Author and activist Guthrie Graves-Fitzsimmons says he’s fed up with conservative believers dominating media attention and setting the national vocabulary for who is authentically “Christian.” In his first book, Just Faith: Reclaiming Progressive Christianity (Broadleaf, Sept. 15), he turns the tables.
Graves-Fitzsimmons, a fellow in the Faith and Progressive Policy Initiative with the Center for American Progress and founder of The Resistance Prays, fairly shouts for progressives to elbow past conservatives and step up boldly to the public square.
“We exist!” he exclaims in a conversation with PW, adding that in doing research he discovered “there are more of us than there are of them.”
(The conversation has been edited for length and clarity.)
Who’s who here and how did you calculate those numbers?
I asked the Public Religion Research Institute to break out data from their 2018 U.S. religion surveys that I analyzed. I devised a three-part test to measure support or opposition among Christians for abortion to be legal in all or most cases; for same-sex marriage; and for a path to legal residency for immigrants brought illegally to the U.S. when they were children. This was my imperfect attempt to roughly measure the number of Christian adults in the United States who are consistently progressive or consistently conservative. I was surprised to find 18 million who opposed all three positions and 35 million who favored them all.
If your analysis is correct, how is it that so many progressives became essentially invisible?
Conservative Christians were brilliant at rebranding the image of “Christian.” They rebranded “fundamentalist” as “evangelical” or “traditional” or “historic” and then they narrowed the definition of “evangelical” to exclude everyone else and claimed they are the only authentic “Christians.” They are more organized than progressives, especially when it comes to engaging the media and politics. They are better at fighting for attention by being provocative in their messaging, calling people “cultural Christians” as if they weren’t real. Well, I’m real.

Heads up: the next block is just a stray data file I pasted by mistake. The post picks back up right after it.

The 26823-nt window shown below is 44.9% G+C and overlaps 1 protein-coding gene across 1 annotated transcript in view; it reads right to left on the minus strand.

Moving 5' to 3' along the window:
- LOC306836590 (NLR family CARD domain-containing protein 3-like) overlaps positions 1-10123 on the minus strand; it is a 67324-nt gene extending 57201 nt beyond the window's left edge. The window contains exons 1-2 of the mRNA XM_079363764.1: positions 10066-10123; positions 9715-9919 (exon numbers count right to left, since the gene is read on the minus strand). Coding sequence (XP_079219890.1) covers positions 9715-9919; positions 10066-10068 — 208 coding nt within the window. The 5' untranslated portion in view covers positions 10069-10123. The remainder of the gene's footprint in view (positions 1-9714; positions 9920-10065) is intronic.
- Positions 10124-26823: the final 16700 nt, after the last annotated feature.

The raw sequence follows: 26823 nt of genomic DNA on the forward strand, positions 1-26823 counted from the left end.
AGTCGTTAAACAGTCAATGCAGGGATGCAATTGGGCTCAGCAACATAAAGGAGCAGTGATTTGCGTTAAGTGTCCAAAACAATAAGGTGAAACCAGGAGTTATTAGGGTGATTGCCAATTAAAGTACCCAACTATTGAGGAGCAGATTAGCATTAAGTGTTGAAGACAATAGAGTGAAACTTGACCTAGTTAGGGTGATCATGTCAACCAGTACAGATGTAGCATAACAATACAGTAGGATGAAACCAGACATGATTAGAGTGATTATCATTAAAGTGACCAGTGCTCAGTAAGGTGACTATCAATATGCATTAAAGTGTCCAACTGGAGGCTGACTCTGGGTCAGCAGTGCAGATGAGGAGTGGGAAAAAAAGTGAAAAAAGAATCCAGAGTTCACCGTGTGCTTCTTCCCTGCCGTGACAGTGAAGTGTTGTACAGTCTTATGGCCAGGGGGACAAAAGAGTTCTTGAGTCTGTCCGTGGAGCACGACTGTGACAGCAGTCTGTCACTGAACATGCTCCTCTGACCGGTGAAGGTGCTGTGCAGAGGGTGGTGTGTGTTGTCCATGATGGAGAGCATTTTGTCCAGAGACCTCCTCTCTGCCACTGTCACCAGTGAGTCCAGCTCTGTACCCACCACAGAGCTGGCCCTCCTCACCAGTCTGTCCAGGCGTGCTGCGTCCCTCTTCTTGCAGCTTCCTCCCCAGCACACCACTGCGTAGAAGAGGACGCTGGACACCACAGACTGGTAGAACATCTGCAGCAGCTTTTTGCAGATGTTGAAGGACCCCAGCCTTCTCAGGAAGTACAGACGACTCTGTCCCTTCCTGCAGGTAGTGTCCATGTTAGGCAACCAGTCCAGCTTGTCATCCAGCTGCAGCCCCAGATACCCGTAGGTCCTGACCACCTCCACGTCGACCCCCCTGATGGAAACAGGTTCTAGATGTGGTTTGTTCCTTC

Why did you write Just Faith?
I was inspired to write this book when I kept hearing people say, “I’m a Christian but not that kind of Christian.” My dream is that we could just ignore conservatives. Exposing or outing them or winning over a few conflicted people just reinforces that conservative Christians are the only ones who exist. Catching their high profile leaders in “gotcha!’ moments is not going to advance the just world that progressive Christians want to build. We are compelled to take action now because conservatives have tarnished the name of Christ. I want my book to bolster progressives’ confidence, hand them resources and send them forth.
What are you calling on progressives to do?
The first half of my book looks at all the important historic efforts of progressives in social reform, civil rights, feminism, the anti-war movement, immigration reform and more. And then we put our heads down when the Religious Right rose up. Instead, Christians should be the boldest people out there. Look at Alexandria Ocasio-Cortez and the Green New Deal. She talks about her Catholic faith very openly and her policies reflect it as well. Look at Rev. William Barber with Repairers of the Breach. He's one of the most inspiring voices of our time. They have hopeful visions, offered with moral clarity. We need to get out of the defensive posture. Stop defining ourselves in reaction. Go back to declaring the social gospel, expressing our faith with a pro-active agenda that proclaims everyone is deserving of shelter, peace, health and human rights. Show the world we exist!